Perhaps once I have even more time to form my own thoughts about artificial art and where it is going, I will write up a full opinion piece on Fstoppers. At the moment, if I’m honest with myself, I’m not exactly sure how I truly feel about AI art generators like Mid Journey, Nightcafe, StarryAI, and Dall-E Mini. Half of me absolutely loves seeing what crazy and wacky ideas I can come up with and the resulting images AI generators can produce. The other half of me truly sees the writing on the wall and expects to both see and use AI art more and more in the future. 

What are your thoughts on this new form of creativity?  The flood gates aren’t truly opened yet as many of the programs listed above are still in their beta state and many still require invitations to use their services. Once AI art becomes even more malleable, realistic, and widespread, do you think it will under mind the careers of many creatives or will it always remain a novelty and not compromise the skills so many of us have worked our entire lives to perfect?
If you want to share your own AI art and participate in our latest Critique the Community, check out the CTC Ai Prompt Art Page and perhaps you can win a free tutorial from the Fstoppers Store!

Patrick Hall is a founder of and a photographer based out of Charleston, South Carolina.
Many years after it replaces YouTubers and bloggers.
I for one am blown away by how good this AI art is. I like this stuff better than 99.9% of the art humans are making.
And which one of these would you put on your wall for 10 years? Just imagine “day 5″…
I think it will replace some types of photographers, but not all. Fantasy art is a big seller amongst many consumers. AI is fantastic at creating that type of art. AI can’t replicate or produce a scene in real-time. That’s when it’s best to hire a real photographer. That way a scene can be captured with complete accuracy. Real photographers will also be needed for other types of photography like real estate, photojournalism, beauty, sports and other genres that require live creativity.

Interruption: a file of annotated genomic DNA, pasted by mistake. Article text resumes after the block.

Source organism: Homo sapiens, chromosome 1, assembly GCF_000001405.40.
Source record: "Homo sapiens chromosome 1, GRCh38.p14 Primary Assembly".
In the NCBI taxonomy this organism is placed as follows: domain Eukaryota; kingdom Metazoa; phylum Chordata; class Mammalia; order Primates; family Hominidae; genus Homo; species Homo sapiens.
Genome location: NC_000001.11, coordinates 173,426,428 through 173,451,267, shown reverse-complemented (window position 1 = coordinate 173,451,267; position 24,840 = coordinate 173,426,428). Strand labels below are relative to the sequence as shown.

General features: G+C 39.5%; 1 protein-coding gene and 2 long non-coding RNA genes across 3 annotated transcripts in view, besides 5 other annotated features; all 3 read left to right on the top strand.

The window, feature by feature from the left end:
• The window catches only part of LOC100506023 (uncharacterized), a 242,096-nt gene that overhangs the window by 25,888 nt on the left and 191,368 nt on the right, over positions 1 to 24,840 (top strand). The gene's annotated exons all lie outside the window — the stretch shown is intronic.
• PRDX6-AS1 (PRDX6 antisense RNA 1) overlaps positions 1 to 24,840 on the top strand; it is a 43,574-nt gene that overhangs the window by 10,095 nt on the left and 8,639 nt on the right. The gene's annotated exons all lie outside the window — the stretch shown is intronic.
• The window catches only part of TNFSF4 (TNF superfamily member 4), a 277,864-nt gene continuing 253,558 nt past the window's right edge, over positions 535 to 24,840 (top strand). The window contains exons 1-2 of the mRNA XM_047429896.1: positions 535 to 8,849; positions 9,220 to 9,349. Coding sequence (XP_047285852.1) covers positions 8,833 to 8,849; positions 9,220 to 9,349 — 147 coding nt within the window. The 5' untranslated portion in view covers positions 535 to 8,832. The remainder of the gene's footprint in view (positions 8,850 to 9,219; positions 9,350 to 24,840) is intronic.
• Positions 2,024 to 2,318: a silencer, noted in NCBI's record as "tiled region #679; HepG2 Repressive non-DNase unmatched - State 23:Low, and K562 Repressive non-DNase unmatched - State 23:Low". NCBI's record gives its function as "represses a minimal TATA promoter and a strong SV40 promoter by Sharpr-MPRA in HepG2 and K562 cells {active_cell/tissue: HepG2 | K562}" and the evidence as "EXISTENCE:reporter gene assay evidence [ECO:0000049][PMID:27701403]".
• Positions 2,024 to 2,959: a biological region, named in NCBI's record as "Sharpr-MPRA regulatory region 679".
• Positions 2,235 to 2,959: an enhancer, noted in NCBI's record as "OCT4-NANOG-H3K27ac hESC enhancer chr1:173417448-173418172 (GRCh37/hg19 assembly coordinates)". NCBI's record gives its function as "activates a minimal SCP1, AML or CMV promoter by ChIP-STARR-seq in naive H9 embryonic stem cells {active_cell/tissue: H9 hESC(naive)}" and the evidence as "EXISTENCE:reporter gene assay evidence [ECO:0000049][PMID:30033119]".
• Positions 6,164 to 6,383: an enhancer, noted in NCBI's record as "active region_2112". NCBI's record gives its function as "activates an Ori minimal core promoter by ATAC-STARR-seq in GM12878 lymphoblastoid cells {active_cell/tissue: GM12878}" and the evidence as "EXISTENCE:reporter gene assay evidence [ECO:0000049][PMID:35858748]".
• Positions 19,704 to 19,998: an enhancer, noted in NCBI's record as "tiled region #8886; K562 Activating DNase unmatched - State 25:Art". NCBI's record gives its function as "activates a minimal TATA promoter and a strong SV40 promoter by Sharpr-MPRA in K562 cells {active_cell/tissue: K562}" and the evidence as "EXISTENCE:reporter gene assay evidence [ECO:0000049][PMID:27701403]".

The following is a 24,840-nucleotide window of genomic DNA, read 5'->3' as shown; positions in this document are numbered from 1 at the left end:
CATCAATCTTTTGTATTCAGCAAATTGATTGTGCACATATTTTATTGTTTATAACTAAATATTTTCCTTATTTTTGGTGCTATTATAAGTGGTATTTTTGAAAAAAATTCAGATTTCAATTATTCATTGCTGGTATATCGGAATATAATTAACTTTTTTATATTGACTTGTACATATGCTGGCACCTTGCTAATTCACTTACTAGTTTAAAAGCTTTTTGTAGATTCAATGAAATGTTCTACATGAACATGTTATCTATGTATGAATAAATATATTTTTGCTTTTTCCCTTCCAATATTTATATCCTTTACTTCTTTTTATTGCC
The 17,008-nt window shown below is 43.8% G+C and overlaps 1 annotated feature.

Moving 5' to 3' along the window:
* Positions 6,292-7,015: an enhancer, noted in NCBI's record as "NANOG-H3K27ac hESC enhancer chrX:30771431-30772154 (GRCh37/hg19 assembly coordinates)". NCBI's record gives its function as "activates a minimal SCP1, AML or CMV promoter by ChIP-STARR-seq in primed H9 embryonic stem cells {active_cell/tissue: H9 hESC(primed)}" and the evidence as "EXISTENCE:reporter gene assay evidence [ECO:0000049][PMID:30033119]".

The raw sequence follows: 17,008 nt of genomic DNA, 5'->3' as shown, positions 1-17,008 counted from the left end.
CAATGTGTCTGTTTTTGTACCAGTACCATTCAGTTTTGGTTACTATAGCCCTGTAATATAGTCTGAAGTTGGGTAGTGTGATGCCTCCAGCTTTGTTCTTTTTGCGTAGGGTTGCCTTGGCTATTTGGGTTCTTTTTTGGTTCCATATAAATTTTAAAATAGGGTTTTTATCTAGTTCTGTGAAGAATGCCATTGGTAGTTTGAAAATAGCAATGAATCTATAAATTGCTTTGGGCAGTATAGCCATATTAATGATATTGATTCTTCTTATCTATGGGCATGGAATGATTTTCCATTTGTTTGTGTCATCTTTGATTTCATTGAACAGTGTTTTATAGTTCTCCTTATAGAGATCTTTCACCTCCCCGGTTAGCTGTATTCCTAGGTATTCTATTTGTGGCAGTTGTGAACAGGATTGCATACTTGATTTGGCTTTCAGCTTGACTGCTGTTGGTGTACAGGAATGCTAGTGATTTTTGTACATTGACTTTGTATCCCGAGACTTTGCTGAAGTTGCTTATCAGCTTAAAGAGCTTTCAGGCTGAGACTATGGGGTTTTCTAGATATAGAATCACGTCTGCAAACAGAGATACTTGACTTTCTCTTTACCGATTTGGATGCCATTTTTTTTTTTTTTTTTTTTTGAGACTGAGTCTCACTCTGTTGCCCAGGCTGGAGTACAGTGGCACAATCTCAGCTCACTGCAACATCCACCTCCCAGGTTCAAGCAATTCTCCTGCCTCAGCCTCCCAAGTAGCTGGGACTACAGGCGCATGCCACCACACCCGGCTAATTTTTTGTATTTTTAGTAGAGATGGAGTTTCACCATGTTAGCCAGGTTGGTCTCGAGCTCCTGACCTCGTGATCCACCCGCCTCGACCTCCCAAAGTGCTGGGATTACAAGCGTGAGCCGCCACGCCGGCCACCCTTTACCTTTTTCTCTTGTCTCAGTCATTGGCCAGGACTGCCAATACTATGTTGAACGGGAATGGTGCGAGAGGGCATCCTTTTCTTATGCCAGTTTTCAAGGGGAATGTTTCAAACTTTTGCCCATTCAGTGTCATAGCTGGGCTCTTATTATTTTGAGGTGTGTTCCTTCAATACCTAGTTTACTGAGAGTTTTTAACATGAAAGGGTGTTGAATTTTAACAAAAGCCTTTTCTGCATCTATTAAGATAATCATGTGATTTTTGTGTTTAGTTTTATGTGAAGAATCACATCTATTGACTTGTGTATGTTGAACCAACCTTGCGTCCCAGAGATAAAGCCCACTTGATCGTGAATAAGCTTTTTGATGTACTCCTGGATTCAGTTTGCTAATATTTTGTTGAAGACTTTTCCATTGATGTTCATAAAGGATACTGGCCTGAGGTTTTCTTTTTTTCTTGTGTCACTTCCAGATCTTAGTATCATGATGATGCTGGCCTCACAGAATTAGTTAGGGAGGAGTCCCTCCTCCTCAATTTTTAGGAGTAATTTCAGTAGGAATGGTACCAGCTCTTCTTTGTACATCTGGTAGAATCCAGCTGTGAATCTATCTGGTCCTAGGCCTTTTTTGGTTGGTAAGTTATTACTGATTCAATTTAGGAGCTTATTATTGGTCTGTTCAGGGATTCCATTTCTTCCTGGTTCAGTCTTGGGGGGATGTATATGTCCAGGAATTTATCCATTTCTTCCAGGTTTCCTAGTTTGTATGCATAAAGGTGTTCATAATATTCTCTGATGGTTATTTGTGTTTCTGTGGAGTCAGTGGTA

I’m afraid that they’re working on that. AI will, in the future, be able to create photographic scenes in which you won’t be able to distinguish between it and real photos.
I don’t think it will because fine art isn’t really about the quality of the image or some sort of ultimate aesthetic beauty but more about the exclusivity and fame of the artist. This is why a red square can sell for almost 100 million dollars but a beautifully painted masterwork by an unknown artist often isn’t even worth pennies.
AI may be able to create incredibly stunning works but it will never be able to create exclusivity.
Literally or metaphorically?
Some “artists” may even kill themselves when they realise that their “art” is not as good as the AI (or at the very least suffer ego deflation).
The term AI, to me, is a misnomer. It’s a trendy revenue generating marketing ploy that is a lot easier to say than ‘very complex code writing’. Intelligence implies awareness and perhaps some semblance of sentience, current AI has neither. The true genius behind this sort of AI art are code developers.
There are many definitions of intelligence. AI does not satisfy them all but does satisfy some. For example, Google Defines Intelligence as “The ability to acquire and apply knowledge and skills.”
AI certainly meets that definition. Merriam-Webster has a few definitions. One of which is ” the skilled use of reason”. AI also meets that definition.
Another is “the ability to apply knowledge to manipulate one’s environment or to think abstractly as measured by objective criteria “